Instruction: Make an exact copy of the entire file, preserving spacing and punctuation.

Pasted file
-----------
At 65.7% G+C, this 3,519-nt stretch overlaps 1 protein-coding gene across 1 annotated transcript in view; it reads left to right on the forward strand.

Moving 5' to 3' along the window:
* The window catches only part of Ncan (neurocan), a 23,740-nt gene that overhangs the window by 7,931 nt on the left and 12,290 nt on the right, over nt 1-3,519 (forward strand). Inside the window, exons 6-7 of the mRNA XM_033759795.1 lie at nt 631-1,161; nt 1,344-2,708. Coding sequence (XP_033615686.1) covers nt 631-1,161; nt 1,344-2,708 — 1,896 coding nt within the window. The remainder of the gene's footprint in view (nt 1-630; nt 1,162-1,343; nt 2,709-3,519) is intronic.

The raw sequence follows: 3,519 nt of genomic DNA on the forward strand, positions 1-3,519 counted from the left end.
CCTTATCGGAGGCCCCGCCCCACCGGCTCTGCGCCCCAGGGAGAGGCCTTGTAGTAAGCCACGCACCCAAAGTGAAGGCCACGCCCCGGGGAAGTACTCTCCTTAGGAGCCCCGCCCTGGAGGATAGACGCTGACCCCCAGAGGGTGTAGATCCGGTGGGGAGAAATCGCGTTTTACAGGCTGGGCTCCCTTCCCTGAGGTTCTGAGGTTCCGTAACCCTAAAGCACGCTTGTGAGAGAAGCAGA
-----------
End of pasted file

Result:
At 65.7% G+C, this 3,519-nt stretch overlaps 1 protein-coding gene across 1 annotated transcript in view; it reads left to right on the forward strand.

Moving 5' to 3' along the window:
* The window catches only part of Ncan (neurocan), a 23,740-nt gene that overhangs the window by 7,931 nt on the left and 12,290 nt on the right, over nt 1-3,519 (forward strand). Inside the window, exons 6-7 of the mRNA XM_033759795.1 lie at nt 631-1,161; nt 1,344-2,708. Coding sequence (XP_033615686.1) covers nt 631-1,161; nt 1,344-2,708 — 1,896 coding nt within the window. The remainder of the gene's footprint in view (nt 1-630; nt 1,162-1,343; nt 2,709-3,519) is intronic.

The raw sequence follows: 3,519 nt of genomic DNA on the forward strand, positions 1-3,519 counted from the left end.
CCTTATCGGAGGCCCCGCCCCACCGGCTCTGCGCCCCAGGGAGAGGCCTTGTAGTAAGCCACGCACCCAAAGTGAAGGCCACGCCCCGGGGAAGTACTCTCCTTAGGAGCCCCGCCCTGGAGGATAGACGCTGACCCCCAGAGGGTGTAGATCCGGTGGGGAGAAATCGCGTTTTACAGGCTGGGCTCCCTTCCCTGAGGTTCTGAGGTTCCGTAACCCTAAAGCACGCTTGTGAGAGAAGCAGA